HC Deb 06 December 1989 vol 163 cc299-300
3. Mr. Norris

To ask the Secretary of State for Trade and Industry what plans he has to expand the role of his Department.

The Secretary of State for Trade and Industry (Mr. Nicholas Ridley)

None, Sir.

Mr. Norris

I thank my right hon. Friend for giving exactly the sort of reply that I wanted; it was excellent. Does he agree that although from time to time his Department has an excellent role to play as an enabler, it has been an unmitigated disaster whenever it has tried to act as an intervener?

Mr. Ridley

My hon. Friend is absolutely right on the latter point. I note that the Labour party policy review says: The DTI's role will be to develop strategies, to identify priorities and provide the assistance, resources and organising capacity which industry will need. Is not that the very policy that east European countries have been following until now?

Mr. Vaz

Will the Minister consider establishing a specialist unit in his Department to monitor and support the work of the British textile and footwear industries? Is he aware that in the past 10 years 380,000 jobs have been lost in those two industries? The Minister for Industry came to Leicester last Friday and was made aware of the deep concern felt by textile and footwear manufacturers about the future of their industry. May we have a unit to support that vital sector of the British economy?

Mr. Ridley

We do indeed monitor the operations of all industries, including the textile industry. It is for the industries themselves to become competitive if they are to preserve their positions, and there are encouraging signs in the textile industry. The industries have benefited from the multi-fibre arrangement over the years. People in the industry have had time to adjust and in many cases have done so successfully.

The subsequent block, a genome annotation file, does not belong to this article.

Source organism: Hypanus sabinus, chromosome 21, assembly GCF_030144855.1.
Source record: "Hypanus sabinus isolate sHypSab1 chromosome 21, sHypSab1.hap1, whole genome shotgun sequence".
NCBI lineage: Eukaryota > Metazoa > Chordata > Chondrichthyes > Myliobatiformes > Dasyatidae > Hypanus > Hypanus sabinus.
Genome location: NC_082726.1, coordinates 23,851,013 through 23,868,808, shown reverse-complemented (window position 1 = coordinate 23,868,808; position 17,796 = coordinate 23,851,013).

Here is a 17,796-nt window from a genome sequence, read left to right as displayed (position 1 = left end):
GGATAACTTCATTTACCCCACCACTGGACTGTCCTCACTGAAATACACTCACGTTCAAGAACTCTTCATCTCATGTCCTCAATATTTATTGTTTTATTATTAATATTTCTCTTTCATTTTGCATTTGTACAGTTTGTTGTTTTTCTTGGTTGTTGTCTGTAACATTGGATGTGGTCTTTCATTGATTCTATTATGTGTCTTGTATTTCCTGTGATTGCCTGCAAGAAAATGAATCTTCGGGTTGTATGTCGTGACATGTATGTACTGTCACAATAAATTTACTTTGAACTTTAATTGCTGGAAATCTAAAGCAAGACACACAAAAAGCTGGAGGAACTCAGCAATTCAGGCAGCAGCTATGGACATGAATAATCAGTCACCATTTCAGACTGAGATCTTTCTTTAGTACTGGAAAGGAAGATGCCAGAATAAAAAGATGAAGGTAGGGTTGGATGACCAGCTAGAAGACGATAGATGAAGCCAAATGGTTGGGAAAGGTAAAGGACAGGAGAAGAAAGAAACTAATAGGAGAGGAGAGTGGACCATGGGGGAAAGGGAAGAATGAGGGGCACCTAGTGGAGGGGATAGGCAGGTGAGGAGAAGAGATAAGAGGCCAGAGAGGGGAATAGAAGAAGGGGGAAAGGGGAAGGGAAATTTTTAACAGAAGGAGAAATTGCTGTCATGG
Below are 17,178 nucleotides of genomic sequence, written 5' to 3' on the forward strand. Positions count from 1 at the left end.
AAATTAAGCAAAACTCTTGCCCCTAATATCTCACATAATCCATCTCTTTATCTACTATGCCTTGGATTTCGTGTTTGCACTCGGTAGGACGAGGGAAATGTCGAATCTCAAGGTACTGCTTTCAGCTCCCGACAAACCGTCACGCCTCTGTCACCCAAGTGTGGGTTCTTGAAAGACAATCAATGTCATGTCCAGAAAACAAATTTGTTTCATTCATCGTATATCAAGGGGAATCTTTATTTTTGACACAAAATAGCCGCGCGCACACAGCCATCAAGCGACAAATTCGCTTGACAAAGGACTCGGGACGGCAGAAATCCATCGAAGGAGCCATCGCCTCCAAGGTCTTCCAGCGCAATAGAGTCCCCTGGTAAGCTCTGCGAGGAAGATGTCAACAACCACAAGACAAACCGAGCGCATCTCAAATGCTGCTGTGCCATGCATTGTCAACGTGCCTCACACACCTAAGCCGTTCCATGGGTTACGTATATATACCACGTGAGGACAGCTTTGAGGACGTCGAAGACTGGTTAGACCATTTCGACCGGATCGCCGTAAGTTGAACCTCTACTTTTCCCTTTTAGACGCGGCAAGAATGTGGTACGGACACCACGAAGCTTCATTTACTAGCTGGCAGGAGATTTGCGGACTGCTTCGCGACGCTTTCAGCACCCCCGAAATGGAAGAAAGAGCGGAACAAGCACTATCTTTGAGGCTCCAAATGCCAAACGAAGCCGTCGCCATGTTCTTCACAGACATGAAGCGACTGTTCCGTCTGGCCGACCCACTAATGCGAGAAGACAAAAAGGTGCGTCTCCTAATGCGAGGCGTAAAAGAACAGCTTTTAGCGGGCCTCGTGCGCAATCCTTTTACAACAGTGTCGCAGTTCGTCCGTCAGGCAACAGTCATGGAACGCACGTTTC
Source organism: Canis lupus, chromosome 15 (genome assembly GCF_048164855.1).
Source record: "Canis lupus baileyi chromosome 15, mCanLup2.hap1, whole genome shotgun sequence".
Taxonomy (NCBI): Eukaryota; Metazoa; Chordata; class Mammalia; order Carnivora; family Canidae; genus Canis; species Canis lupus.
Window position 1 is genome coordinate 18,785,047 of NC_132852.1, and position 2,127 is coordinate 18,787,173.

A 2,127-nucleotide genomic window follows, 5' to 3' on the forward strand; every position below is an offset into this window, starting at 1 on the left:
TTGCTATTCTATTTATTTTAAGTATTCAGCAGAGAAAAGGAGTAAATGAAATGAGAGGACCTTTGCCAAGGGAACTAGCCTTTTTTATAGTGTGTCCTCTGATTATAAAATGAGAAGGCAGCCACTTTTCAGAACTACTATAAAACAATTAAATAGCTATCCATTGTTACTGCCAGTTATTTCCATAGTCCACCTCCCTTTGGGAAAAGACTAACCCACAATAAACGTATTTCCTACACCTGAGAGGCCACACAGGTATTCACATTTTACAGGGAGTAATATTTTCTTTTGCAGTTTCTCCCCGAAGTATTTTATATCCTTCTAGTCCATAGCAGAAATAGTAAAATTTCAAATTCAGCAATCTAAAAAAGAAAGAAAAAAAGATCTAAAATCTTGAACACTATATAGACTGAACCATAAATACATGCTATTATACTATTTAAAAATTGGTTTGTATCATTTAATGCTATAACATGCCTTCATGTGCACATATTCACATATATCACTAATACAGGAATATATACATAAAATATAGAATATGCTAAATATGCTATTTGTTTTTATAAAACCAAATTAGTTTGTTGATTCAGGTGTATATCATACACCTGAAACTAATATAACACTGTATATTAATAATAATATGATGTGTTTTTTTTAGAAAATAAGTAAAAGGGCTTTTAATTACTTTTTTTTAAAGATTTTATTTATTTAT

Sir Anthony Grant

Has my right hon. Friend any plans to reduce his Department's role?

Mr. Ridley

We have certain problems in our industrial performance at the moment in parts of our industrial effort where the Industrial Reorganisation Corporation, the policies of the right hon. Member for Chesterfield (Mr. Benn) and intervention generally left some deep holes.

Mr. Gordon Brown

With regard to one expanded role for the Secretary of State's Department—that of providing hidden subsidies—and given that the Secretary of State said last week that there was no need to inform the European Commission, will he tell us now whether there were any discussions between British Aerospace and the Government about failing to inform Parliament and the Commission and the risks associated with that? Are there any other matters in addition to hidden subsidies that he now feels that he should disclose to the House?

Mr. Ridley

For the hon. Gentleman's benefit, I would make a distinction between hidden ongoing subsidies or even overt ongoing subsidies and the necessary deal which has to be struck to end the tyranny of state ownership of a loss-making public corporation. I refer the hon. Gentleman to the acquisition of MBB by Daimler-Benz, which involved the privatisation of a loss-making German nationalised industry. The hon. Gentleman will discover that there, too, a deal had to be struck which was well worth it in the interests of the taxpayer to get rid of that loss-maker.

Mr. Oppenheim

Are not the Opposition guilty of trying to have it both ways on this? If the Government had tried to sell the Rover Group to the highest bidder, we would have been accused of putting the group up for a free for all instead of looking after the interests of that company. That is precisely the accusation which the Labour party levelled against us in 1976 when we tried to sell the Rover Group.

Mr. Ridley

I well remember the extraordinary commotion on the Opposition Benches when it seemed possible that the Ford Motor Company might try to buy Rover. That was not a very propitious curtain-raiser for a possible public auction of that company.